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The virologist Christian Drosten is still relatively relaxed in view of the previous knowledge about the Indian corona variant B.1.617. On the basis of the very small database available, it can be concluded that the mutant is not the only cause of the violent wave of infections in the country, "it is more of a mixed virus population," said the scientist from the Charité in Berlin in the podcast "Coronavirus update “(NDR-Info) from Tuesday evening. The more contagious variant B.1.1.7, which now dominates in this country, is also strongly represented.

In India, from Drosten's point of view, several effects are currently coming together: According to a study, herd immunity was far from being achieved there. A population is now being infected that is already beginning to lose a bit of the initial immunity from the previous waves, said the virologist. At the same time, variant B.1.617 is a bit more widespread and more robust against immunity. In the technical jargon one speaks of Immunescape (immune escape). This property is slightly pronounced in B.1.617. Even in comparison with other variants, this is “nothing that really worries you”.

At the moment, he considers variant B.1.617 "(for) overrated in the media evaluation," said Drosten.

There is also no evidence that people became more seriously ill because of them.

"If a lot of people are infected at the same time, then in the younger age groups you can see, in absolute terms, a lot of sick people in a short time frame."

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In India, the general health of the population is also less good than in Germany, which somewhat offsets the effect of the younger population.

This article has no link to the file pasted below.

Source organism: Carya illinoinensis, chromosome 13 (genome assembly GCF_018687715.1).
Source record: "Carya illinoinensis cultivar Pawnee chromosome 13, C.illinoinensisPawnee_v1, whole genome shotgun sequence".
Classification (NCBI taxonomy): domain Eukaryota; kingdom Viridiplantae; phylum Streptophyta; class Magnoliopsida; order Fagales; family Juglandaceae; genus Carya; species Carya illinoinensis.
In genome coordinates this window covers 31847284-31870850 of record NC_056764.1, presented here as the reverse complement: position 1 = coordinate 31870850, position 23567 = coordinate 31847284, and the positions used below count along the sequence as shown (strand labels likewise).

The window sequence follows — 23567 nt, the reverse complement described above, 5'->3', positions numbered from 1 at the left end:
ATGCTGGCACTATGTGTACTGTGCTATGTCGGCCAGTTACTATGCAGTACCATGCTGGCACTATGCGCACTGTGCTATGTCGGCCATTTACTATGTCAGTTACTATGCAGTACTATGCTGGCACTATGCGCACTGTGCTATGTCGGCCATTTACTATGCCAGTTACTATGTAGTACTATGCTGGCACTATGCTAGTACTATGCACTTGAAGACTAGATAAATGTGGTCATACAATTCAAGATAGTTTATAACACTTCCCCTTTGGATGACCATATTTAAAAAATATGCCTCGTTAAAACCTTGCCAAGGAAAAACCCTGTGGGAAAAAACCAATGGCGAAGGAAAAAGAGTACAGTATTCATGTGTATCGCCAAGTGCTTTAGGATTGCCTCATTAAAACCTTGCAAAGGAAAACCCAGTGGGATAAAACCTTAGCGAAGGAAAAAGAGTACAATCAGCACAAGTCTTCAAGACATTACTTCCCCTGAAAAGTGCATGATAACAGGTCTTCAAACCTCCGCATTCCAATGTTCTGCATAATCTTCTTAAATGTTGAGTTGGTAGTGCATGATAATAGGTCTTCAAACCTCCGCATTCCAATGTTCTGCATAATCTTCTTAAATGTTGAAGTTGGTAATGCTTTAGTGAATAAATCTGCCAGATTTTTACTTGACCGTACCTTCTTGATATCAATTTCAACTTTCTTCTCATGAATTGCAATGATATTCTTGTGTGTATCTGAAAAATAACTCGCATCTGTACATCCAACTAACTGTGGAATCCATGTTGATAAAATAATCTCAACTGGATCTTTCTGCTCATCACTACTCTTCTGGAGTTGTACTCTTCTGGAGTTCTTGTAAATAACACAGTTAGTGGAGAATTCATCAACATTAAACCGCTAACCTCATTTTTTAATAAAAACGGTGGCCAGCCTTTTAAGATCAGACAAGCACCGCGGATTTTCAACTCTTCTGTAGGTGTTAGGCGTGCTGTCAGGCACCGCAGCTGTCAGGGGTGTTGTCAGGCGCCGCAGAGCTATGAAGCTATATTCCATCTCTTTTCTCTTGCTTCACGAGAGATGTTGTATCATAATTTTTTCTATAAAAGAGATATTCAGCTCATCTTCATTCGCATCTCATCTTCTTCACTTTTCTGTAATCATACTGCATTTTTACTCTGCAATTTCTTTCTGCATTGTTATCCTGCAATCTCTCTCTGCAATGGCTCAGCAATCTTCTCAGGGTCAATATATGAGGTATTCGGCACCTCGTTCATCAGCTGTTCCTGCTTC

Drosten made it clear, however, that the situation can change: "It may be that in two months it will turn out that something is wrong with this virus."

On the subject of vaccinations, the virologist said that plans could already be made for "more than just very narrowly defined risk groups" to receive a one-off refreshment in winter - as with the flu vaccination.

Vaccines with an update on new variants could then probably already be used.

Unclear how long mucosal protection lasts after vaccination

Certain antibodies on the mucous membrane of those who have recovered and who have been vaccinated decreased over time, explained the virologist.

But it's not about black and white effects.

How long this mucous membrane protection lasts after a corona vaccination is not yet known.

However, vaccinated people could also contribute to the transmission of the virus again a certain time after vaccination.

How efficient this transfer is is still unclear.

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The previous studies have drawn a picture of the corona vaccines relatively shortly after the vaccination - when vaccinated people have built up optimal immune protection, emphasized Drosten.

After a few months the picture will change.

"Then these vaccines will probably no longer look so resilient in terms of the transmission of the virus." That must be taken into account in public.

"It shouldn't be scandalized either."

In the case of respiratory diseases, the situation is different from, for example, measles, the immunity to such mucosal viruses is not lifelong.

One should not think that the pandemic will never end, stressed Drosten.

"What we see here are completely normal observations that we also expect while a virus like this happens and is on the way to an endemic situation."

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